Faculty are developing inspirational projects including a Schoolwide EcoChallenge, a new 5th grade Climate Justice unit, a 7th grade marine science and sustainability unit in partnership with the Marine Mammal Center, and the use of our solar panel data in several courses including AP Environmental Science.
The School is examining the City of Oakland’s Equitable Climate Action Plan (ECAP) at various grade levels to connect students to local, community-based projects as part of our ongoing Oaklinks initiative.
A growing network of concerned Heads of School is working with the Sierra Club to create a curricular scope and sequence directly connected to climate literacy benchmarks.
Head-Royce’s Center for Community Engagement—specifically, the robust Upper School student-led Community Engagement Board—is encouraging our student body to participate in sustainability initiatives on campus and throughout the Bay Area. Our students continue to attend leadership trainings, volunteer for nonprofits, and intern at a variety of eco-minded organizations.
In 2016, the Board of Trustees allocated 5% of our endowment to invest in “green” funds. We are currently tracking the success of these investments for future discussion on the role of green investments in our larger School endowment.
In May 2019, our 5th graders competed in the Securities Industry and Financial Markets Association’s (SIFMA) Stock Market Game. Head-Royce students invested only in sustainable companies and their green minds paid off: they won second prize competing against schools across Northern California! This year’s 5th grade class will participate in the year-long competition.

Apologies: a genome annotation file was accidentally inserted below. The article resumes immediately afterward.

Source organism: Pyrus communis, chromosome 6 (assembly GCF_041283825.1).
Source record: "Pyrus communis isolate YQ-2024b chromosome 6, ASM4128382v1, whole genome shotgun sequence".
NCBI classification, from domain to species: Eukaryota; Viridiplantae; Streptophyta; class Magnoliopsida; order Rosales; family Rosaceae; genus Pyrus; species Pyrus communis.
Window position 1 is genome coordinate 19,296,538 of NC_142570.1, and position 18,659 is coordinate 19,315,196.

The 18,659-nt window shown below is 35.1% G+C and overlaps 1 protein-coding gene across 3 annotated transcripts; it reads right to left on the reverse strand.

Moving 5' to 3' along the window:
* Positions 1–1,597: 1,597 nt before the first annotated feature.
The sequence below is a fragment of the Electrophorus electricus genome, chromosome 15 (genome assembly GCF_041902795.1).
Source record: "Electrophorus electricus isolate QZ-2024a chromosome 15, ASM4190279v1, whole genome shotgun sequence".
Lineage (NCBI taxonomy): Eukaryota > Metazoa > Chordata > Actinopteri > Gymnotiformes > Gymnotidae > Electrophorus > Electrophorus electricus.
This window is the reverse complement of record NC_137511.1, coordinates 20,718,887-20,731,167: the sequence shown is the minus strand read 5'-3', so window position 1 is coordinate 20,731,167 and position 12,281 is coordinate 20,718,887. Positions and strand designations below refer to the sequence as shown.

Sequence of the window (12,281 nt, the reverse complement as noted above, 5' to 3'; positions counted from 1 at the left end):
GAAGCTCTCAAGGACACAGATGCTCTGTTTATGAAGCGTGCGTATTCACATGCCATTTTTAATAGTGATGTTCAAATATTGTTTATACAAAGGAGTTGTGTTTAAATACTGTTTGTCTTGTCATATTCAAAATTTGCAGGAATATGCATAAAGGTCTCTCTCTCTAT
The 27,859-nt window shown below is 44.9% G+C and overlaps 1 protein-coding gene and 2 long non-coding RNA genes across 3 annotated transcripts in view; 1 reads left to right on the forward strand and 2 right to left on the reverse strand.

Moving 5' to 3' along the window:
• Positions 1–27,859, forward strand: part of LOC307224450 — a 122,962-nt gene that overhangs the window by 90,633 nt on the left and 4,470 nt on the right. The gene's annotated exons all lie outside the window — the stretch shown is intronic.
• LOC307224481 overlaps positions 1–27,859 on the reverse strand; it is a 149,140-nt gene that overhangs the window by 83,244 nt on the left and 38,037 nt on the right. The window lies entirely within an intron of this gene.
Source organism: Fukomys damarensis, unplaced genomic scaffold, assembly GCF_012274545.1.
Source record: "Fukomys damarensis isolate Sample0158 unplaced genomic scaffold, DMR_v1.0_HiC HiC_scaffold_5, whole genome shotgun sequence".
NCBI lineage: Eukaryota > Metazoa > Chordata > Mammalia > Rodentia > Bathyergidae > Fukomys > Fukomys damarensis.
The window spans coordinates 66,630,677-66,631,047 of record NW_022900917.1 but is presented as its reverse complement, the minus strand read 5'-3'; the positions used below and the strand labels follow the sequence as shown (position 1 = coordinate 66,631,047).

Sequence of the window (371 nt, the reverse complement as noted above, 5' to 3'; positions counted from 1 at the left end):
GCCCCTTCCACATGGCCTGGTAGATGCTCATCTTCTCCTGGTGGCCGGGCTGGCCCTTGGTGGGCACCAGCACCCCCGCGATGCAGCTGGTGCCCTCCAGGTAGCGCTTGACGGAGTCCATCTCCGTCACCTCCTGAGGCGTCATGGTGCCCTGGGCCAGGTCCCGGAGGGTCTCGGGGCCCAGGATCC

Now that I’m back on campus and thinking about how we as a community can create lasting change, it’s clear that Oakland shares more than a population size with Iceland. We too have the desire and capability to power our grid with renewable resources, a vital tool in fighting climate change. If you take a look at your PG&E bill, you’ll see the words East Bay Community Energy (EBCE). That’s because PG&E no longer generates electricity for the City of Oakland; they simply transmit it from a variety of renewable sources. Today Head-Royce generates 64% of our energy with our own solar panels. One day soon we hope to reduce our consumption so that we not only consume solar energy, but also start generating power for the City of Oakland.
As a School, we have committed to 100% renewable, carbon-free energy. What more can we do to realize our Green Mission and graduate climate-literate students? I invite you to share your own action plans for greener living so that we can combat rising temperatures and, together, ensure a safe, lasting home for future generations.